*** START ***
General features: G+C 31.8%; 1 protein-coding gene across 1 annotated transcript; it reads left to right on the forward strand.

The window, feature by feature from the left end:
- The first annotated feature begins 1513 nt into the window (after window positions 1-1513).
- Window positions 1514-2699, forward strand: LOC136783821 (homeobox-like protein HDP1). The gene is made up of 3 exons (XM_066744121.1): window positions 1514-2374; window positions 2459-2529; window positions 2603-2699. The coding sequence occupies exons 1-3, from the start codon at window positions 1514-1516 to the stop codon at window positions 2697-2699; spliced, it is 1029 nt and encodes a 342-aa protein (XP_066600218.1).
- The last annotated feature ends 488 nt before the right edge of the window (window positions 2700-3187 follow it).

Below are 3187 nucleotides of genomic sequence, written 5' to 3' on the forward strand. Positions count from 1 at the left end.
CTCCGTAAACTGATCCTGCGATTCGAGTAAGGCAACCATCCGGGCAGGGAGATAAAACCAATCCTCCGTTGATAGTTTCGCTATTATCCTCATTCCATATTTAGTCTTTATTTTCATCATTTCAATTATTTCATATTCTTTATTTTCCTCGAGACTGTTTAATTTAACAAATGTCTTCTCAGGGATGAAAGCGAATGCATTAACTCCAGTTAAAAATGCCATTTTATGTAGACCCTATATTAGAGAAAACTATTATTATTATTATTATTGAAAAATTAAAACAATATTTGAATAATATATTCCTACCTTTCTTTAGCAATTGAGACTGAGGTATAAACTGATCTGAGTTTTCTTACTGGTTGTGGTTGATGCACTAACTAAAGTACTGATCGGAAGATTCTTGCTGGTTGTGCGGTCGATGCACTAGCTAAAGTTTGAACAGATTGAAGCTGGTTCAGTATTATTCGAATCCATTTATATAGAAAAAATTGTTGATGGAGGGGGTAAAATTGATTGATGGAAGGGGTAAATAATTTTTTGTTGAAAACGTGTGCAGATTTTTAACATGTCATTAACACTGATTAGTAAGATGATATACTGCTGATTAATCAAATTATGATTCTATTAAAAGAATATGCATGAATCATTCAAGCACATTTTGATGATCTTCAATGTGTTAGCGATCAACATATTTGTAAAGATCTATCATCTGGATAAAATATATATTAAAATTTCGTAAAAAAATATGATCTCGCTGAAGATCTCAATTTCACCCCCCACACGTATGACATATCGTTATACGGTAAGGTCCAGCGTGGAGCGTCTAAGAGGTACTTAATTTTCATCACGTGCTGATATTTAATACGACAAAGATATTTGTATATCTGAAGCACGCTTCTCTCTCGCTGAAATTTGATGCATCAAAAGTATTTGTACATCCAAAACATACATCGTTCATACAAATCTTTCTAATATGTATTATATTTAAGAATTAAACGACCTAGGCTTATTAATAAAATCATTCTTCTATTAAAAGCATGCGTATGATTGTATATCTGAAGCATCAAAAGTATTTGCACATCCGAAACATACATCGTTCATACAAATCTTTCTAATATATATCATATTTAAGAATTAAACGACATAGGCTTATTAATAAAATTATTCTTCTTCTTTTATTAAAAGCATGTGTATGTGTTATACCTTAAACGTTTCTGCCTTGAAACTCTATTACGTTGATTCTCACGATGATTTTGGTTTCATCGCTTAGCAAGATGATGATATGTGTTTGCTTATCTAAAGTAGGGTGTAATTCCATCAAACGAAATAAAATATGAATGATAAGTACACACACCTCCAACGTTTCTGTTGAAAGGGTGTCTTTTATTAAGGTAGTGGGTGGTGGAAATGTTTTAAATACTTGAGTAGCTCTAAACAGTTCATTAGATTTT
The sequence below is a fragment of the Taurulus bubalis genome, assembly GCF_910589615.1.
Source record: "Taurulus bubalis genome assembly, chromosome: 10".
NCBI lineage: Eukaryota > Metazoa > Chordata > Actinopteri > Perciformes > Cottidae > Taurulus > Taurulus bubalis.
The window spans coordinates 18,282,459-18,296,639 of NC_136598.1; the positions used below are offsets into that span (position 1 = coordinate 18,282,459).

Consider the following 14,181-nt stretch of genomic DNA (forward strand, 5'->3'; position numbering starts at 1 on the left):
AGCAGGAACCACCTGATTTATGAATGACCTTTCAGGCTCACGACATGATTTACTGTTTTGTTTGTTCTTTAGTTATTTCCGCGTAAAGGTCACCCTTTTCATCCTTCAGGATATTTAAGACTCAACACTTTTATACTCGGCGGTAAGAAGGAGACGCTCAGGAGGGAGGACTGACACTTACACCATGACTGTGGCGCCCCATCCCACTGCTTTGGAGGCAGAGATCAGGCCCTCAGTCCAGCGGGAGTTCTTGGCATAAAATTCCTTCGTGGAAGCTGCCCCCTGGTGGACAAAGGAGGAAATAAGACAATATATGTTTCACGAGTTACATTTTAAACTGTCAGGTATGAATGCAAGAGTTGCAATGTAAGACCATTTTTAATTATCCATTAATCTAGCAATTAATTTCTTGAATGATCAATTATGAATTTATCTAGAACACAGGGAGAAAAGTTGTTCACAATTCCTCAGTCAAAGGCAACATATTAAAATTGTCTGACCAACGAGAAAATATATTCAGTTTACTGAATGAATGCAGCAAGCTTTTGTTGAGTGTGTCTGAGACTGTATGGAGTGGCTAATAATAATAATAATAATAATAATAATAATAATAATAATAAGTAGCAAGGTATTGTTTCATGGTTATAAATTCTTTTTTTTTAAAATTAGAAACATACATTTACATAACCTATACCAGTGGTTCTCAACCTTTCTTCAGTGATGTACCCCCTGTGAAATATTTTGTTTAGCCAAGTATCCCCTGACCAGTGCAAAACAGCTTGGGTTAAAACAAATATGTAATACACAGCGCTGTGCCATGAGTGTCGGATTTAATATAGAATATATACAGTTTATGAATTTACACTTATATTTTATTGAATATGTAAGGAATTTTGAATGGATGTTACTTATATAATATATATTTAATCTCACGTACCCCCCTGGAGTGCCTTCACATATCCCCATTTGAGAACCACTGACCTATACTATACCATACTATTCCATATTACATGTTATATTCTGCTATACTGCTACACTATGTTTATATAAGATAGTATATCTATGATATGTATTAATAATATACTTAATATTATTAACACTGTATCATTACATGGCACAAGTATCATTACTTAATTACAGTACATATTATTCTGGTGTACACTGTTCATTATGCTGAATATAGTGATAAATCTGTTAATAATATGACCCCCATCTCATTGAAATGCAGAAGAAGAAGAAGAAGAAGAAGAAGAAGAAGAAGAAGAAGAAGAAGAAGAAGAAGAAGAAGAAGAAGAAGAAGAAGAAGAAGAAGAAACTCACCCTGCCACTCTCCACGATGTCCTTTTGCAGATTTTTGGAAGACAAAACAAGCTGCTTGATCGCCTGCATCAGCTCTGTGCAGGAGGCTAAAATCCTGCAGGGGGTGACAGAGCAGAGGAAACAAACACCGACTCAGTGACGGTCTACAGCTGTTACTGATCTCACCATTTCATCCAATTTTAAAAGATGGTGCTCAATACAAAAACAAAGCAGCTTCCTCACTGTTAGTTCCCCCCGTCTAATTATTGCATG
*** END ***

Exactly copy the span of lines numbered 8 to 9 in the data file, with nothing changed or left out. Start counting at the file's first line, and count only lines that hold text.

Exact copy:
The sequence below is a fragment of the Taurulus bubalis genome, assembly GCF_910589615.1.
Source record: "Taurulus bubalis genome assembly, chromosome: 10".